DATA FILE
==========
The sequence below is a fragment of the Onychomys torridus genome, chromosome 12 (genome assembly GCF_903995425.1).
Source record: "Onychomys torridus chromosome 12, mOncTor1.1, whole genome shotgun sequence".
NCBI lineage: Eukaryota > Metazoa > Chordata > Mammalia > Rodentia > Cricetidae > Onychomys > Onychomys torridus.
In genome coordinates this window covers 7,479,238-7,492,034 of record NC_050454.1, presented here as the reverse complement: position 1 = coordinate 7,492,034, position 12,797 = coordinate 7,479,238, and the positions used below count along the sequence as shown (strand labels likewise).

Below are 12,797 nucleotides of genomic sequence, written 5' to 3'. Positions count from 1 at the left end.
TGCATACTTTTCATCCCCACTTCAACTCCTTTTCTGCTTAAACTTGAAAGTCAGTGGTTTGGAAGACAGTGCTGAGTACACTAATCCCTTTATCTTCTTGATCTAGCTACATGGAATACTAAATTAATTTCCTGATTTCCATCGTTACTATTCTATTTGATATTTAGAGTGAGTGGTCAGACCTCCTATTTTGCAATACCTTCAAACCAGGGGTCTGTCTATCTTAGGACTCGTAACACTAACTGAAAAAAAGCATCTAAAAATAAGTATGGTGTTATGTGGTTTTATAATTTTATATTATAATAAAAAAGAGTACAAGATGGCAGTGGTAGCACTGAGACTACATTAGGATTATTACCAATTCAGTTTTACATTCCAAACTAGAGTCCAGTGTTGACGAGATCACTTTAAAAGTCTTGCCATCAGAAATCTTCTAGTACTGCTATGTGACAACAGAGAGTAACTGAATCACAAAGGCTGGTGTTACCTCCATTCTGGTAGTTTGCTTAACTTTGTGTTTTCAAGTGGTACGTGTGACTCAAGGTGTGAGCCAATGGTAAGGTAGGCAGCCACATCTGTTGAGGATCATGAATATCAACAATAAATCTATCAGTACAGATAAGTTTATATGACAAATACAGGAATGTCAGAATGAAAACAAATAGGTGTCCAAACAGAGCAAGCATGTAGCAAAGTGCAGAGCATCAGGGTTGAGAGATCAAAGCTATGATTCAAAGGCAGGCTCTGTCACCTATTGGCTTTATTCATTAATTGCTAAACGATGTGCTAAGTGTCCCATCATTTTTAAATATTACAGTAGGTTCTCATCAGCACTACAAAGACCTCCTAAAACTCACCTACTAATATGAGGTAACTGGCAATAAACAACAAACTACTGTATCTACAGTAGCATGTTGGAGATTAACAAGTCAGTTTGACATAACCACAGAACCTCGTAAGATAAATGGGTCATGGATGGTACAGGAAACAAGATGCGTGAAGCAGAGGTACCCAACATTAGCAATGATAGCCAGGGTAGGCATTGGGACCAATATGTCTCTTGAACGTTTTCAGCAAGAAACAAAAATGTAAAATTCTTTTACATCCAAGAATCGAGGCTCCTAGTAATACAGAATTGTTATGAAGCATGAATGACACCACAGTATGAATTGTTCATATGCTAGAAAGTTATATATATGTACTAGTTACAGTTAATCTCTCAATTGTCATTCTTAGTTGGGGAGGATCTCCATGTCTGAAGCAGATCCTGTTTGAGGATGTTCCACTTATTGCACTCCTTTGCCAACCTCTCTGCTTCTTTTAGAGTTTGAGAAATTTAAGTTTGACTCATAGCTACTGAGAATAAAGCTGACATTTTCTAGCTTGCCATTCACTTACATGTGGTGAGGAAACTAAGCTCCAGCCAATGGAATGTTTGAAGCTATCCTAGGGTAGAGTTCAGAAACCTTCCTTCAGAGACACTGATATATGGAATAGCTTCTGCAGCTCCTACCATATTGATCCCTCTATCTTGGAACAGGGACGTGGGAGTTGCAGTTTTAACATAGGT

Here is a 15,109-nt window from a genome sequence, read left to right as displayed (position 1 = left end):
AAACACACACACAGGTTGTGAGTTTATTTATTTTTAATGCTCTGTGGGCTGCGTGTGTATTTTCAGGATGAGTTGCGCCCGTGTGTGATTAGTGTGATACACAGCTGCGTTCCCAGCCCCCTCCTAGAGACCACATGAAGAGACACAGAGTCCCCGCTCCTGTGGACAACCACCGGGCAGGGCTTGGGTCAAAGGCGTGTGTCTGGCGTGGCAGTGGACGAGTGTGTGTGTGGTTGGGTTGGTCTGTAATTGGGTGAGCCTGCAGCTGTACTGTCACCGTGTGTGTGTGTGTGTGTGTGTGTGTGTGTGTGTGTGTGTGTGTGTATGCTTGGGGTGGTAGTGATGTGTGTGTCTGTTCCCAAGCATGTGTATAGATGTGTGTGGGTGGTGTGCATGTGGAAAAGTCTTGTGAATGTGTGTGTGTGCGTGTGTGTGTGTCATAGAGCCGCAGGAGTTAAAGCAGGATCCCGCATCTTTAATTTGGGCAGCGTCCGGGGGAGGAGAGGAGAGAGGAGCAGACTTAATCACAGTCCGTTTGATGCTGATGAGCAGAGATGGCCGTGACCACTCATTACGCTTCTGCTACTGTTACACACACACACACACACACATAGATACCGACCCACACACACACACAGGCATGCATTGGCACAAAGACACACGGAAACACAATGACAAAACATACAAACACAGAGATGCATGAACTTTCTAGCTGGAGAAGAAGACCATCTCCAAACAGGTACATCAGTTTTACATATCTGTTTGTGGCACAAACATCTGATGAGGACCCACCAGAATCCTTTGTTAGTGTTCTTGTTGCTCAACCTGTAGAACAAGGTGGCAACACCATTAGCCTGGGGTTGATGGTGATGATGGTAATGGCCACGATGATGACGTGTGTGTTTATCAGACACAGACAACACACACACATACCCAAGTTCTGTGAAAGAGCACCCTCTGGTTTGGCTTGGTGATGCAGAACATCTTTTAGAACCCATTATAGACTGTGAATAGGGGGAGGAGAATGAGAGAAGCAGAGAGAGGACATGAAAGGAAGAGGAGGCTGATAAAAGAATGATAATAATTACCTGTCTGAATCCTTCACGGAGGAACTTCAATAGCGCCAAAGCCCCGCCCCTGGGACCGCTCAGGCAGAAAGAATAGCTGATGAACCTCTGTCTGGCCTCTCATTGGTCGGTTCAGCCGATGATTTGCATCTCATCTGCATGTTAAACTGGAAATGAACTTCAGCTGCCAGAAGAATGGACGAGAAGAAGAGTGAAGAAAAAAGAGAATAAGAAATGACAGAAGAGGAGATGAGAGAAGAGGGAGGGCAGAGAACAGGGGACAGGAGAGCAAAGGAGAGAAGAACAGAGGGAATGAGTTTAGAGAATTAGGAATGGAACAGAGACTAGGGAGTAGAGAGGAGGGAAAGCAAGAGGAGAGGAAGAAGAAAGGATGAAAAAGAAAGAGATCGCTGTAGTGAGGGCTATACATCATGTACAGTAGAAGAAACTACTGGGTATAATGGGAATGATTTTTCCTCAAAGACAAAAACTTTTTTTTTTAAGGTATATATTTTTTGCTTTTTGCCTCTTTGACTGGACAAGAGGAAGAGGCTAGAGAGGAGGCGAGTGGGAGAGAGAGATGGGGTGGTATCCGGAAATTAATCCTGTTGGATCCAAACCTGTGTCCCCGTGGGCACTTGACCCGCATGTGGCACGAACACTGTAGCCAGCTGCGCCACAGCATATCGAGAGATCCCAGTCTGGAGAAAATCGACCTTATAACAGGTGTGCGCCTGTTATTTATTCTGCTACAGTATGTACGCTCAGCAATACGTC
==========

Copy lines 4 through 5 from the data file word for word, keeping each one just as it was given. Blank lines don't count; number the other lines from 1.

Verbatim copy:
In genome coordinates this window covers 7,479,238-7,492,034 of record NC_050454.1, presented here as the reverse complement: position 1 = coordinate 7,492,034, position 12,797 = coordinate 7,479,238, and the positions used below count along the sequence as shown (strand labels likewise).

Below are 12,797 nucleotides of genomic sequence, written 5' to 3'. Positions count from 1 at the left end.